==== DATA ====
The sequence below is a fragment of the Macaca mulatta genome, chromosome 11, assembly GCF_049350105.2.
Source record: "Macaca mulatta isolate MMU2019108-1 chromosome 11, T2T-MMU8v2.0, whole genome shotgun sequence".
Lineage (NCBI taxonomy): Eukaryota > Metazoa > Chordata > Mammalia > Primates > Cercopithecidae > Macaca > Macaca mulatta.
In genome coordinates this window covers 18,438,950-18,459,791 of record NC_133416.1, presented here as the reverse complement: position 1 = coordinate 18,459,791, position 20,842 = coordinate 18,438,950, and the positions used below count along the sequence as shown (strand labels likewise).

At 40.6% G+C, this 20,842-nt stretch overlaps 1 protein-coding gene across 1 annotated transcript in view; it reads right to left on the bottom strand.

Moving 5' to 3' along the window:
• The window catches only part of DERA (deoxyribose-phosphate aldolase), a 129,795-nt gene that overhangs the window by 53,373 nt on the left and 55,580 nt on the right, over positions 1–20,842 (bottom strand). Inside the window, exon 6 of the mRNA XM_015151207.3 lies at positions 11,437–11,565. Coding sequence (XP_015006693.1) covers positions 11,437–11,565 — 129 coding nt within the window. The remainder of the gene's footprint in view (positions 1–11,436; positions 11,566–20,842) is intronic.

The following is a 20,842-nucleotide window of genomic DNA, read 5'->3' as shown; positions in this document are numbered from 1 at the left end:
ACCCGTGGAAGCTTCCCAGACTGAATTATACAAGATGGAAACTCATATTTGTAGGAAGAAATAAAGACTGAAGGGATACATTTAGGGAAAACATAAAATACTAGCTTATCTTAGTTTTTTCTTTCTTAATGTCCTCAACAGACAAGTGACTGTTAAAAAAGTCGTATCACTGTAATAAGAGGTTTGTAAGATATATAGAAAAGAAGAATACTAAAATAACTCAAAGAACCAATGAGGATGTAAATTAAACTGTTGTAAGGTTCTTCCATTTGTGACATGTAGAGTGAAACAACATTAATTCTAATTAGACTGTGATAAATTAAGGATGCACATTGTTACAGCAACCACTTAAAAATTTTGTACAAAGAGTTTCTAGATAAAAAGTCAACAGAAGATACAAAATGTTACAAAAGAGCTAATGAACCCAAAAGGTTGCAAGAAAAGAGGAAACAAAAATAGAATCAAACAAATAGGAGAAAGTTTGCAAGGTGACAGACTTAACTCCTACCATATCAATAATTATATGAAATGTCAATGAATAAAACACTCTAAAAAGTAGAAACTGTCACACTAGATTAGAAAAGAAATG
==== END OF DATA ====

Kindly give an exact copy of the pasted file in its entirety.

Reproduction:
The sequence below is a fragment of the Macaca mulatta genome, chromosome 11, assembly GCF_049350105.2.
Source record: "Macaca mulatta isolate MMU2019108-1 chromosome 11, T2T-MMU8v2.0, whole genome shotgun sequence".
Lineage (NCBI taxonomy): Eukaryota > Metazoa > Chordata > Mammalia > Primates > Cercopithecidae > Macaca > Macaca mulatta.
In genome coordinates this window covers 18,438,950-18,459,791 of record NC_133416.1, presented here as the reverse complement: position 1 = coordinate 18,459,791, position 20,842 = coordinate 18,438,950, and the positions used below count along the sequence as shown (strand labels likewise).

At 40.6% G+C, this 20,842-nt stretch overlaps 1 protein-coding gene across 1 annotated transcript in view; it reads right to left on the bottom strand.

Moving 5' to 3' along the window:
• The window catches only part of DERA (deoxyribose-phosphate aldolase), a 129,795-nt gene that overhangs the window by 53,373 nt on the left and 55,580 nt on the right, over positions 1–20,842 (bottom strand). Inside the window, exon 6 of the mRNA XM_015151207.3 lies at positions 11,437–11,565. Coding sequence (XP_015006693.1) covers positions 11,437–11,565 — 129 coding nt within the window. The remainder of the gene's footprint in view (positions 1–11,436; positions 11,566–20,842) is intronic.

The following is a 20,842-nucleotide window of genomic DNA, read 5'->3' as shown; positions in this document are numbered from 1 at the left end:
ACCCGTGGAAGCTTCCCAGACTGAATTATACAAGATGGAAACTCATATTTGTAGGAAGAAATAAAGACTGAAGGGATACATTTAGGGAAAACATAAAATACTAGCTTATCTTAGTTTTTTCTTTCTTAATGTCCTCAACAGACAAGTGACTGTTAAAAAAGTCGTATCACTGTAATAAGAGGTTTGTAAGATATATAGAAAAGAAGAATACTAAAATAACTCAAAGAACCAATGAGGATGTAAATTAAACTGTTGTAAGGTTCTTCCATTTGTGACATGTAGAGTGAAACAACATTAATTCTAATTAGACTGTGATAAATTAAGGATGCACATTGTTACAGCAACCACTTAAAAATTTTGTACAAAGAGTTTCTAGATAAAAAGTCAACAGAAGATACAAAATGTTACAAAAGAGCTAATGAACCCAAAAGGTTGCAAGAAAAGAGGAAACAAAAATAGAATCAAACAAATAGGAGAAAGTTTGCAAGGTGACAGACTTAACTCCTACCATATCAATAATTATATGAAATGTCAATGAATAAAACACTCTAAAAAGTAGAAACTGTCACACTAGATTAGAAAAGAAATG